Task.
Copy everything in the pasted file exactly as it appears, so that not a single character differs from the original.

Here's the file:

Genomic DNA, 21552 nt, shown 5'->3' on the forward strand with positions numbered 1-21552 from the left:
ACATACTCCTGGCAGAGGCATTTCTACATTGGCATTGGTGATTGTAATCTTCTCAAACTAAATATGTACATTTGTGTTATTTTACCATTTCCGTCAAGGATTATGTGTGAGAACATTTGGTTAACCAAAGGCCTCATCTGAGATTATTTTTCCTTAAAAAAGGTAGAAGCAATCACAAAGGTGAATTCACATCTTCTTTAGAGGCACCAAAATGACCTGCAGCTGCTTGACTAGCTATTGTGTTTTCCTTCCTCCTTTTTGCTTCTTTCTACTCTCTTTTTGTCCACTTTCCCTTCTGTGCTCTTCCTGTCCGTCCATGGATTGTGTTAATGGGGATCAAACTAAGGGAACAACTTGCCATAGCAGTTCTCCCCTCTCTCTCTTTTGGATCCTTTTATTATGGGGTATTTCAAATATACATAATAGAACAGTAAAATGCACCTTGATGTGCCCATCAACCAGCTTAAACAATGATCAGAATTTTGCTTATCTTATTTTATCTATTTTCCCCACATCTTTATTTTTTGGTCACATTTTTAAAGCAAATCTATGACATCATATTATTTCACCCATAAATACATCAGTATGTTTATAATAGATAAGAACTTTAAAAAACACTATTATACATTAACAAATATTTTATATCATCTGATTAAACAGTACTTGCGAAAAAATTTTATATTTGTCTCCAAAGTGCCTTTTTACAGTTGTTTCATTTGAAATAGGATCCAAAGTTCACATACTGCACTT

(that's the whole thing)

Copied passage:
Genomic DNA, 21552 nt, shown 5'->3' on the forward strand with positions numbered 1-21552 from the left:
ACATACTCCTGGCAGAGGCATTTCTACATTGGCATTGGTGATTGTAATCTTCTCAAACTAAATATGTACATTTGTGTTATTTTACCATTTCCGTCAAGGATTATGTGTGAGAACATTTGGTTAACCAAAGGCCTCATCTGAGATTATTTTTCCTTAAAAAAGGTAGAAGCAATCACAAAGGTGAATTCACATCTTCTTTAGAGGCACCAAAATGACCTGCAGCTGCTTGACTAGCTATTGTGTTTTCCTTCCTCCTTTTTGCTTCTTTCTACTCTCTTTTTGTCCACTTTCCCTTCTGTGCTCTTCCTGTCCGTCCATGGATTGTGTTAATGGGGATCAAACTAAGGGAACAACTTGCCATAGCAGTTCTCCCCTCTCTCTCTTTTGGATCCTTTTATTATGGGGTATTTCAAATATACATAATAGAACAGTAAAATGCACCTTGATGTGCCCATCAACCAGCTTAAACAATGATCAGAATTTTGCTTATCTTATTTTATCTATTTTCCCCACATCTTTATTTTTTGGTCACATTTTTAAAGCAAATCTATGACATCATATTATTTCACCCATAAATACATCAGTATGTTTATAATAGATAAGAACTTTAAAAAACACTATTATACATTAACAAATATTTTATATCATCTGATTAAACAGTACTTGCGAAAAAATTTTATATTTGTCTCCAAAGTGCCTTTTTACAGTTGTTTCATTTGAAATAGGATCCAAAGTTCACATACTGCACTT